When, in her final year of college, the contest was announced for the Vietnam Veterans Memorial, Maya brought together all she learned about design and the importance of names, as the names of all the fallen would be included.

Her design won out of 1,421 applicants, but not without controversy. She oversaw the entire construction, crying when she found the name of her friend’s father. A final author’s note gives additional information, and the quiet digital and watercolor illustrations vary widely in layout, perspective, sometimes with added borders, all adding to the power of the book. The inspiration Maya’s story offers could assist you in teaching design in an art class or 20th century American history.


A Boy, a Mouse, and a Spider: The Story of E.B. White. By Barbara Herkert. Illus. Lauren Castillo. New York: Henry Holt Co., 2017.

A quiet, fearful, sickly boy, Elwyn, or later Andy, and still later E.B., took solace in wild animals and nature. Later, in college, he wrote for a newspaper, regaled his nieces and nephews with stories, and dreamed of book characters. As an adult and family man, he moved to Maine to escape the city and create a peaceful existence. From all of this sprang his beloved stories, particularly Stuart Little and Charlotte’s Web.

The digital, ink, and watercolor illustrations look as if they were childlike period pieces. And the poetic short prose writing adds to the feel of his life. This picture book biography concludes with a photo of White, an author’s note of additional information, and a short bibliography. White’s story demonstrates the power of life experiences as an inspiration for writing fiction.


Listen: How Pete Seeger Got America Singing. By Leda Schubert. Illus. Raul Colon. New York: Roaring Brook Press, 2017.

Pete Seeger was a prolific songwriter (“This Land Is Your Land”) who, over several decades, drew a wide variety of audiences, championed many causes, and rallied others to the fight. He was suspected and reviled by many because of his political stance, but he pressed on and allowed his music to make a wide impact on American society.

Woven into this rhythmic, free verse story of Seeger’s life are many of his song titles, off-set in blue font. The illustrations are hazy, textured, emotion filled pieces that complement the text. A concluding author’s note relates more of his legacy and is followed by a timeline, endnotes, and sources. Seeger’s life would play as an excellent example of music history, but it also teaches about the civil rights movement of the 1960’s and ‘70’s.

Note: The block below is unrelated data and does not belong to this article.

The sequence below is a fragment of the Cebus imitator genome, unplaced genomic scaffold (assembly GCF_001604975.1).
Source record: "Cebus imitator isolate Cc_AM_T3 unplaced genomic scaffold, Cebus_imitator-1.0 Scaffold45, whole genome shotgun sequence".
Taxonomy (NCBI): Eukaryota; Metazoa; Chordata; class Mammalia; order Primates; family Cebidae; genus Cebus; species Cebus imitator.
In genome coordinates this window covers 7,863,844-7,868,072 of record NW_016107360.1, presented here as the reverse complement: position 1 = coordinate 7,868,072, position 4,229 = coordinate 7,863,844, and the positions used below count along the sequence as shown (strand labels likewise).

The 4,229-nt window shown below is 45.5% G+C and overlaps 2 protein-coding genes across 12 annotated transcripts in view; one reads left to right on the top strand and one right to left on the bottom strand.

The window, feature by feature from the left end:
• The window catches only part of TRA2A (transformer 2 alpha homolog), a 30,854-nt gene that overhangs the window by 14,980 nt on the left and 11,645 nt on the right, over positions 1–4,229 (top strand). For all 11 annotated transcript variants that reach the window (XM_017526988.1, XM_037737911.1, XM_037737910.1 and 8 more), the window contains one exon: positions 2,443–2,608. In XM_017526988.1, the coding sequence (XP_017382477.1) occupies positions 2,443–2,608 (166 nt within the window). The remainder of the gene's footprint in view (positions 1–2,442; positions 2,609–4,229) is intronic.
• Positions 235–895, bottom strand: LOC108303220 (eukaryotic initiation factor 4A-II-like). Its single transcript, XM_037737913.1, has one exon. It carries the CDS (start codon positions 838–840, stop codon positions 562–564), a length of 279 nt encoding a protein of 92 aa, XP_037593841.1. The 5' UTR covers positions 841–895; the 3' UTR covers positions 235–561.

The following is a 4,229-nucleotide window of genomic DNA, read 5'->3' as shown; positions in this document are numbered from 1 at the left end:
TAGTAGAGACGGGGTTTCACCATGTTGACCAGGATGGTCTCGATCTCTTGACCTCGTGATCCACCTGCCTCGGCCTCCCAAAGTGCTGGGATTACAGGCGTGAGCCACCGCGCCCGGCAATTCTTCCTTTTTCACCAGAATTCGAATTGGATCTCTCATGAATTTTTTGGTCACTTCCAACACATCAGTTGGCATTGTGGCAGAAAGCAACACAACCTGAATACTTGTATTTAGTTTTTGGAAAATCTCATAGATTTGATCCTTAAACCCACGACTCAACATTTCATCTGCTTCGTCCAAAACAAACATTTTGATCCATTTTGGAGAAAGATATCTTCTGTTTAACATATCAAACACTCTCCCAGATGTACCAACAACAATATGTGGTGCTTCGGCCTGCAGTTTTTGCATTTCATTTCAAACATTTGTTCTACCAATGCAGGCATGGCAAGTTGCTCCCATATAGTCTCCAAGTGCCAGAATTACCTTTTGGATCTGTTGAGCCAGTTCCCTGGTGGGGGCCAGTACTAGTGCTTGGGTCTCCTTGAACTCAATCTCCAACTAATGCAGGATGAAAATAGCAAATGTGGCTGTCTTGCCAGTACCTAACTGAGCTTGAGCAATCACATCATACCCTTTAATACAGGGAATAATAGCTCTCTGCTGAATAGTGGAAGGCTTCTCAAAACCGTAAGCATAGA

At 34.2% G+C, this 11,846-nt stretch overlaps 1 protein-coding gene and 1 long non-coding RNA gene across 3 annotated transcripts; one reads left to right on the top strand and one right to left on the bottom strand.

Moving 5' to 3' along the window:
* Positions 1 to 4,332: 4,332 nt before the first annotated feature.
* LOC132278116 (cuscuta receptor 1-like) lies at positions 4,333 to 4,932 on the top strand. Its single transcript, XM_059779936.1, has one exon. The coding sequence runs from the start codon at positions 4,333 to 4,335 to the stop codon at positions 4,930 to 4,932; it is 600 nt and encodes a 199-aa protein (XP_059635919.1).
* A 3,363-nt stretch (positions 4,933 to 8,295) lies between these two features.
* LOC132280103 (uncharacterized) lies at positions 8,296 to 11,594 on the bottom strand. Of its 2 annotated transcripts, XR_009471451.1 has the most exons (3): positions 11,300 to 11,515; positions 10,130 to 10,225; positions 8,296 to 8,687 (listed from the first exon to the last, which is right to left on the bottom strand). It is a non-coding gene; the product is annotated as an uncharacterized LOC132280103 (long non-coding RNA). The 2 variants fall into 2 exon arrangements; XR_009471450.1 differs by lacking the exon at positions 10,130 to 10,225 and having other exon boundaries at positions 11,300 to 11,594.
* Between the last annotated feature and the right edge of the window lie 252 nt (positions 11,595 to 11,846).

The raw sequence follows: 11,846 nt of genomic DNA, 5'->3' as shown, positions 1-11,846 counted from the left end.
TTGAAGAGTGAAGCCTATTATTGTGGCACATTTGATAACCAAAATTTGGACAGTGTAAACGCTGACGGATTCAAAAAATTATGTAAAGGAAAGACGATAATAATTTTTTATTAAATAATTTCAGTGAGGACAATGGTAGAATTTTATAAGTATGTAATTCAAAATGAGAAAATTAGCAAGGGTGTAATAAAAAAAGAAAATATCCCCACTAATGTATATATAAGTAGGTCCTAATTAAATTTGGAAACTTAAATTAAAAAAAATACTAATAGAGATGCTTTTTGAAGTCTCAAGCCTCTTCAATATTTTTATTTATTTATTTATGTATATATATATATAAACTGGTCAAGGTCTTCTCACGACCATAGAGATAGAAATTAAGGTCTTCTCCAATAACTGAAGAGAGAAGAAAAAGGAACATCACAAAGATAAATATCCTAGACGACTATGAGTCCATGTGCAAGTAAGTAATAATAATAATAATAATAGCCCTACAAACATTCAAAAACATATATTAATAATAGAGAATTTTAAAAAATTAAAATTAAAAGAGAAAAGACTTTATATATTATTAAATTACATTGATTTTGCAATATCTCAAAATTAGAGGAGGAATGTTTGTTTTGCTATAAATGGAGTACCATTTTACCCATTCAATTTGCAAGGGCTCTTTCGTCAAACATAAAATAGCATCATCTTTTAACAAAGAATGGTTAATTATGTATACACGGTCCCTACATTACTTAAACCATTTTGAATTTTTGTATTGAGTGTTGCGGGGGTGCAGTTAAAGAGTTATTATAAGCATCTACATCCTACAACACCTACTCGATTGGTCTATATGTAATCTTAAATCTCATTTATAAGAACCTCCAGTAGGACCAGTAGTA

Books to reach beyond the classroom

This is just a smattering of the new picture book biographies available to middle school students. These books have the capacity to engage, instruct, and inspire students to look beyond their own small world and time frame, to see possibilities and encourage empathy toward others. I challenge you set out to discover many more titles that will allow you to connect students with content. You can team with your school librarian and/or access my website (it’s my co-writer Liz Deskins’ website, too) for additional ideas at Teaching With Heroes.

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Christina Dorr, Ph.D., NBCT, is a 28-year veteran media specialist, university faculty member, presenter, and writer in Ohio. She has just completed her second co-written professional book. The first, Linking Picture Book Biographies with National Content Standards: 200+ Lives to Explore, is aimed at teachers of middle grades students. The second, LGBTQAI+ for Children and Teens: Windows for All, has a substantial chapter of resources for teachers of middle grade students. It will be published early 2018. Follow her on Twitter @CHD2009 to see lots of kids learning lots of things!